# Unboundedness of the Sobolev norm of a sequence : Does it follow from Sobolev embedding?

Let $$\{f_n\}$$ be a sequence of functions that are continuous and lying in $$H^k(\mathbb{R}^m)$$. Assuming $$k>\frac{m}{2}$$, and if $$f_n \to f$$ pointwise, where $$f\in H^k(\mathbb{R}^m)$$, such that $$f$$ has points of isolated disconitnuty on a dense set of measure zero. Sobolev embedding says that $$f_n$$ cannot converge to $$f$$ under the norm $$\|.\|_{H^k(\mathbb{R}^m)}$$. I also believe and want to show that $$\|f_n\|_{H^k(\mathbb{R}^m)}$$ grows unbounded. How can I prove that and also $$\|f_n\|_{H^k(\mathbb{R}^m)} \to \infty$$ Appreciate some suggestions.

PS : By isolated discontinuties, I mean $$f$$ is such that it can be obtained from a continuous function $$g \in H^k(\mathbb{R}^m)$$, by changing its values on a dense set of measure zero.

• Watch out: The way you construct $f$ from $g$ implies that $f$ and $g$ represent the same equivalence class in $H^k(\mathbb{R}^m)$. So the fact that $f$ is discontinuous does not imply anything about $(f_n) \not\to f$ in $H^k(\mathbb{R}^m)$ here. Otherwise your statement $f \in H^k(\mathbb{R}^m)$ would also be bogus. Commented Oct 21, 2018 at 11:58
• @Hannes : looks like you have missed the key word "pointwise" in my question. There are two types of convegwnce i am talking about in this question. One pointwise and other in the norm and i have mentioned them appropriately. Commented Oct 21, 2018 at 12:49

In fact, for $$k > \frac{m}{2}$$, any sequence of continuous functions $$f_n$$ which is bounded in $$H^k$$ norm must have a subsequence converging uniformly on compact sets. This proves your claim, since if $$f_n$$ converges pointwise to a discontinuous function $$f$$, then every subsequence converges pointwise to the same $$f$$ and the convergence cannot be uniform. (It doesn't matter whether the discontinuities of $$f$$ are isolated or dense or what have you.)

To see why this fact is true, first, by multiplying by a smooth cutoff function, we may assume that all the $$f_n$$ are supported inside some open ball $$\Omega$$. Now note that Sobolev embedding says that $$H^k_0(\Omega)$$ is continuously embedded in some Hölder space $$C^{l, \alpha}(\Omega)$$ for appropriate values of $$l,\alpha$$, so $$f_n$$ is bounded in $$C^{l,\alpha}$$ norm. Using Arzelà–Ascoli, you can show that such a sequence has a subsequence converging uniformly on $$\overline{\Omega}$$.

In other words, $$H^k_0(\Omega)$$ is compactly embedded in $$C_0(\Omega)$$.

This is not an answer but to show what I have worked till now, so that it would help someone who wants to answer. (I am not hoping for any upvotes).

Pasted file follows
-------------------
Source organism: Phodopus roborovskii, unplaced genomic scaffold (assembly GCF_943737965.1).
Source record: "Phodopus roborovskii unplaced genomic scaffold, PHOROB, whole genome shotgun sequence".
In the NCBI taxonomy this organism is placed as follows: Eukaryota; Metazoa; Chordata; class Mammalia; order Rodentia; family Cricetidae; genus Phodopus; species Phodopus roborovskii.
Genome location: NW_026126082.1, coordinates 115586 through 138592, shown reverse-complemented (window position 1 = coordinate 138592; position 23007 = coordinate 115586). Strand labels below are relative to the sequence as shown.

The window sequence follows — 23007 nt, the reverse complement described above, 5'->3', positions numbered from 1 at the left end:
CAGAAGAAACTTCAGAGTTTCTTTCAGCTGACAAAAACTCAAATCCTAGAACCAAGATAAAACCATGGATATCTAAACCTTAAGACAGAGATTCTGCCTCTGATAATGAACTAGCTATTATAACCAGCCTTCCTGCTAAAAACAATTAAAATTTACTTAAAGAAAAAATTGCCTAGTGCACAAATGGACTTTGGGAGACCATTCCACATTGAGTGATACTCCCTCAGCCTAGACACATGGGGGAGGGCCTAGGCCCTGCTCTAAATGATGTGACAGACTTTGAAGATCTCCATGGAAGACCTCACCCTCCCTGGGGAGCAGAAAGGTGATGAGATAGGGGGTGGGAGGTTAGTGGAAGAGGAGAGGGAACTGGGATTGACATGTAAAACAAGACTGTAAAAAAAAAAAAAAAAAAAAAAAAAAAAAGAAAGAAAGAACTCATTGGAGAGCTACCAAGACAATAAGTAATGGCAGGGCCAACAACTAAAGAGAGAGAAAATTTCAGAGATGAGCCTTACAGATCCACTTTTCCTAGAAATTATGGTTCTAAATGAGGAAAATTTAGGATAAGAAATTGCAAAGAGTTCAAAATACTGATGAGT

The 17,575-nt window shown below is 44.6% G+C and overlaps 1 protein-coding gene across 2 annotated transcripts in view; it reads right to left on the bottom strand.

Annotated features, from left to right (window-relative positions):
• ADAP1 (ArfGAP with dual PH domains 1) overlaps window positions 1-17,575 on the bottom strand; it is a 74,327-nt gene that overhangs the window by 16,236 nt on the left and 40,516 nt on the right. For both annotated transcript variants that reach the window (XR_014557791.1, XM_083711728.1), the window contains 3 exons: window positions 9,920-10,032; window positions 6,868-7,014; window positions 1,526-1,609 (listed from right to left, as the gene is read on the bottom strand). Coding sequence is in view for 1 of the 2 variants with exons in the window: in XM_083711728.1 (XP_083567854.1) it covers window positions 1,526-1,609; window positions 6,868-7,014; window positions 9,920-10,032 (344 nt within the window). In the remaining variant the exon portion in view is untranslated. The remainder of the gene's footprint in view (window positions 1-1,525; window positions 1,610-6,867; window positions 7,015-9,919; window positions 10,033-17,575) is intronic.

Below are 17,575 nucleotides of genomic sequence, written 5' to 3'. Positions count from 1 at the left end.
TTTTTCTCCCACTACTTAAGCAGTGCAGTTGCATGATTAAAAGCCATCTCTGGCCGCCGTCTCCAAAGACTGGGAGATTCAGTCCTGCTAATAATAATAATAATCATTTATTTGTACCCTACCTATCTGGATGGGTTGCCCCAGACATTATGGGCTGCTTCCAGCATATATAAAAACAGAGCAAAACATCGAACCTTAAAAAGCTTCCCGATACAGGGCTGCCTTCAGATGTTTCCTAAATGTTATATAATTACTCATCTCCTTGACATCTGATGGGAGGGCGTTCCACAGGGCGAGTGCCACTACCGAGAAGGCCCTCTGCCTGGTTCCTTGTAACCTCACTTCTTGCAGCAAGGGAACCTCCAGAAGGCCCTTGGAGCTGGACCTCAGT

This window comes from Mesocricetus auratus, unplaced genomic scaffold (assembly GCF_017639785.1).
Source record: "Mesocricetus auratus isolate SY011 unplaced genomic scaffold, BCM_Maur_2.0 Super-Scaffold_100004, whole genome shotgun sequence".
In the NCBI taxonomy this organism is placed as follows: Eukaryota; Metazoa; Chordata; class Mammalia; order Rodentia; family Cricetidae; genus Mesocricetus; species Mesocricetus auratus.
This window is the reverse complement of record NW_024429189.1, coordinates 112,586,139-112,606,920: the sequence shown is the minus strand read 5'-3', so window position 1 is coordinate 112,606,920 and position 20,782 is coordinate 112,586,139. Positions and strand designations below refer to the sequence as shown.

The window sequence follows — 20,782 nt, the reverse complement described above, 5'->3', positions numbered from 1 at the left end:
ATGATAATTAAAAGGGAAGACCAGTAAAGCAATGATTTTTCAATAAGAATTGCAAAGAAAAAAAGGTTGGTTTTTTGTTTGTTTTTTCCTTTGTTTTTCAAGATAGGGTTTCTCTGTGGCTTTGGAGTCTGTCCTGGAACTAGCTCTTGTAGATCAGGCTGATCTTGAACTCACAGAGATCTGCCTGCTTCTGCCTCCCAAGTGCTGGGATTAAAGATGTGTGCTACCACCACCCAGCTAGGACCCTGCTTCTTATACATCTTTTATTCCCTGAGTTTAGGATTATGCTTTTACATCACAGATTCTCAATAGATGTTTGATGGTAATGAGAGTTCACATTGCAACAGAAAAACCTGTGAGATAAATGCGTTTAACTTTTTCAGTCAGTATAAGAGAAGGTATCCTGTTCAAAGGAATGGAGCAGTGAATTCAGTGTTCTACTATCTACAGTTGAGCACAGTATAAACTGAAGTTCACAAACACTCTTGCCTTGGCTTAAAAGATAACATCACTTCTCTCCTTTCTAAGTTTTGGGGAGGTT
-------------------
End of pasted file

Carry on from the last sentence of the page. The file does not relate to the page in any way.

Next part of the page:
I can show this, when the points of discontinuity are not dense. I just need to prove for single discontinuity at it would suffice for any number of discontinuities but only when they are not dense. But if I say that it would suffice for the case of points of discontinuity being dense, then it would be a clear case of hand-waving rather than proof. The question puzzling me is, how can I extend it to dense points, by doing a few extra things.

proof :

Consider a sequence of continuous functions $$h_n \in C^0\cap H^k(\mathbb{R}^m)$$ and let $$h_n\to g$$ pointwise, where $$g$$ is a continuous version of $$f$$ (I mean from equivalence class of $$f$$). Now we try to construct $$f_n$$ from $$h_n$$ by way of adding shrinking bumps of appropriate amplitude, so that $$f_n \to f$$ pointwise. (Idea is to add a small perturbation in the form of a shrinking bump, to produce a simple discontinuity in the limit function). Lets add a small bump function $$\psi(n\boldsymbol{x})$$ to $$h_n(\boldsymbol{x})$$ to form the desired new sequence $$f_n(\boldsymbol{x}) = \psi(n\boldsymbol{x}) + h_n(\boldsymbol{x})$$ Now we show that, in doing so, we blow up the norm. For simplicity, assume $$\psi_n(\boldsymbol{x}) = \psi(n\boldsymbol{x})$$ is radially symmetric. With a change of variable $$\boldsymbol{t} = n\boldsymbol{x}$$ we can easily see that $$\|f_n(\boldsymbol{x}) + \psi(n\boldsymbol{x})\|_{L^2(\mathbb{R}^m)} \to \|f\|_{L^2(\mathbb{R}^m)}$$ But when we consider the other term of the norm, again with a change of variable $$\boldsymbol{t} = n\boldsymbol{x}$$, we can see that \begin{align} \int_{\mathbb{R}^m} |\frac{\partial^k{f_n}}{\partial{x_i^k}}|^2 \mathop{}\!\mathrm{d}^m\boldsymbol{x} & = \int_{\mathbb{R}^m}|\frac{\partial^k{h_n}}{\partial{x_i^k}}|^2 \mathop{}\!\mathrm{d}^m\boldsymbol{x} + 2\int_{\mathbb{R}^m}\frac{\partial^k{h_n}}{\partial{x_i^k}} \frac{\partial^k{\psi_n}}{\partial{x_i^k}}\mathop{}\!\mathrm{d}^m\boldsymbol{x} + \int_{\mathbb{R}^m}|\frac{\partial^k{\psi_n}}{\partial{x_i^k}}|^2 \mathop{}\!\mathrm{d}^m\boldsymbol{x} \\\\ & = \|\frac{\partial^k{h_n}}{\partial{t_i^k}}\|_{L^2}^2 + O(n^{(k-m)}\|\frac{\partial^k{h_n}}{\partial{t_i^k}}\|_{L^2} \|\frac{\partial^k{\psi}}{\partial{t_i^k}}\|_{L^2}) + n^{(2k-m)}\|\frac{\partial^k{\psi}}{\partial{t_i^k}}\|_{L^2}^2\end{align}

The last term becomes unbounded, when $$k > \frac{m}{2}$$.